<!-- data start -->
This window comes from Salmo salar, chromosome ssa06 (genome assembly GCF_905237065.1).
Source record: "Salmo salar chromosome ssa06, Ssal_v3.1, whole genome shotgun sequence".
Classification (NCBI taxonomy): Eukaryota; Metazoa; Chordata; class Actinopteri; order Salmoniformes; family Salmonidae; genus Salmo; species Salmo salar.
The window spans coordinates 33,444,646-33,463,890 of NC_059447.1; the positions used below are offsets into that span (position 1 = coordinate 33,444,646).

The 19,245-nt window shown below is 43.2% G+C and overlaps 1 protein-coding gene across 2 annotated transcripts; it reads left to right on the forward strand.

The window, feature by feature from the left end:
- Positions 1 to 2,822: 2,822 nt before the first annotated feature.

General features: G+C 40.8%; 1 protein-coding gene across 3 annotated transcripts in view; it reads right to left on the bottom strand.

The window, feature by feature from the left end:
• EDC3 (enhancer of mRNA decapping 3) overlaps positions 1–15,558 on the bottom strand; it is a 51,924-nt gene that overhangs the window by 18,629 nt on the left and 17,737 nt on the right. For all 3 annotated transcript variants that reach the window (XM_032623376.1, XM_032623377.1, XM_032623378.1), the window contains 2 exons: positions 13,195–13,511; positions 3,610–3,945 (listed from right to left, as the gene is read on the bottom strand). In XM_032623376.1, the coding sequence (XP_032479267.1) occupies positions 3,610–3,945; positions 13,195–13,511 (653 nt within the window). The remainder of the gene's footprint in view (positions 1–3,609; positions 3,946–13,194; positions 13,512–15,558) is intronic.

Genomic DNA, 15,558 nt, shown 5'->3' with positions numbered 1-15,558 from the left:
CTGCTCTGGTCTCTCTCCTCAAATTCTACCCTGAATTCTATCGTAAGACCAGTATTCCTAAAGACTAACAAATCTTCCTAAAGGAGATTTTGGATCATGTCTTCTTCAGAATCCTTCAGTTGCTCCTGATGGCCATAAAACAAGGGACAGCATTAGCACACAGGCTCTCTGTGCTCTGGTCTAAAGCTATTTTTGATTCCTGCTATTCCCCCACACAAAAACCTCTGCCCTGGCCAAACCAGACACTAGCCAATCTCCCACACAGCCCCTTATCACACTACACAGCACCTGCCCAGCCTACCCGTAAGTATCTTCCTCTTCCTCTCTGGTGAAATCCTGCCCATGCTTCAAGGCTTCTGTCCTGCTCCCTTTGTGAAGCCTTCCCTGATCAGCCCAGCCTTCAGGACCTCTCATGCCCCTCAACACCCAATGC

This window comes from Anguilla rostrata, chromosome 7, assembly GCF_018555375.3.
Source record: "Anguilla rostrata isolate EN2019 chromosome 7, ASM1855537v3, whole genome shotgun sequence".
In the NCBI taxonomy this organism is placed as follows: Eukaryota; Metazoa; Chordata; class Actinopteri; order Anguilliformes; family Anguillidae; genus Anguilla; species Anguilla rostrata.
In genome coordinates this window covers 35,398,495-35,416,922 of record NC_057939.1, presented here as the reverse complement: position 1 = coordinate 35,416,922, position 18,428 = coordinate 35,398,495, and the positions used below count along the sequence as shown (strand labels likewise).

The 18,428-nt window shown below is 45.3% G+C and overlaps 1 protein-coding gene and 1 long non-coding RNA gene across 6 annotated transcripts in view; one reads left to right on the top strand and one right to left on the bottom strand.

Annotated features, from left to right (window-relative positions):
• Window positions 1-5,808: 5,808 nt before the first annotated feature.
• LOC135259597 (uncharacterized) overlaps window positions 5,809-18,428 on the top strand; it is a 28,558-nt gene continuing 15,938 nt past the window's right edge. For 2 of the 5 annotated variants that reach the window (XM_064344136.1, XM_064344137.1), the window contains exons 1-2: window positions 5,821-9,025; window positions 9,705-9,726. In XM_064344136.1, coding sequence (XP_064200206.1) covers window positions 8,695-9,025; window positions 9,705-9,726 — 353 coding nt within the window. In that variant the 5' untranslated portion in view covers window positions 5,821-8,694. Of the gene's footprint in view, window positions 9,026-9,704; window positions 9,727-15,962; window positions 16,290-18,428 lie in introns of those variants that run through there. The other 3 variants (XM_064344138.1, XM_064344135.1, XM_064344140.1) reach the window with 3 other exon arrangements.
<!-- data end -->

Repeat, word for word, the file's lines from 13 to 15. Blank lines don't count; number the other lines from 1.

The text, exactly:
This window comes from Anguilla rostrata, chromosome 7, assembly GCF_018555375.3.
Source record: "Anguilla rostrata isolate EN2019 chromosome 7, ASM1855537v3, whole genome shotgun sequence".
In the NCBI taxonomy this organism is placed as follows: Eukaryota; Metazoa; Chordata; class Actinopteri; order Anguilliformes; family Anguillidae; genus Anguilla; species Anguilla rostrata.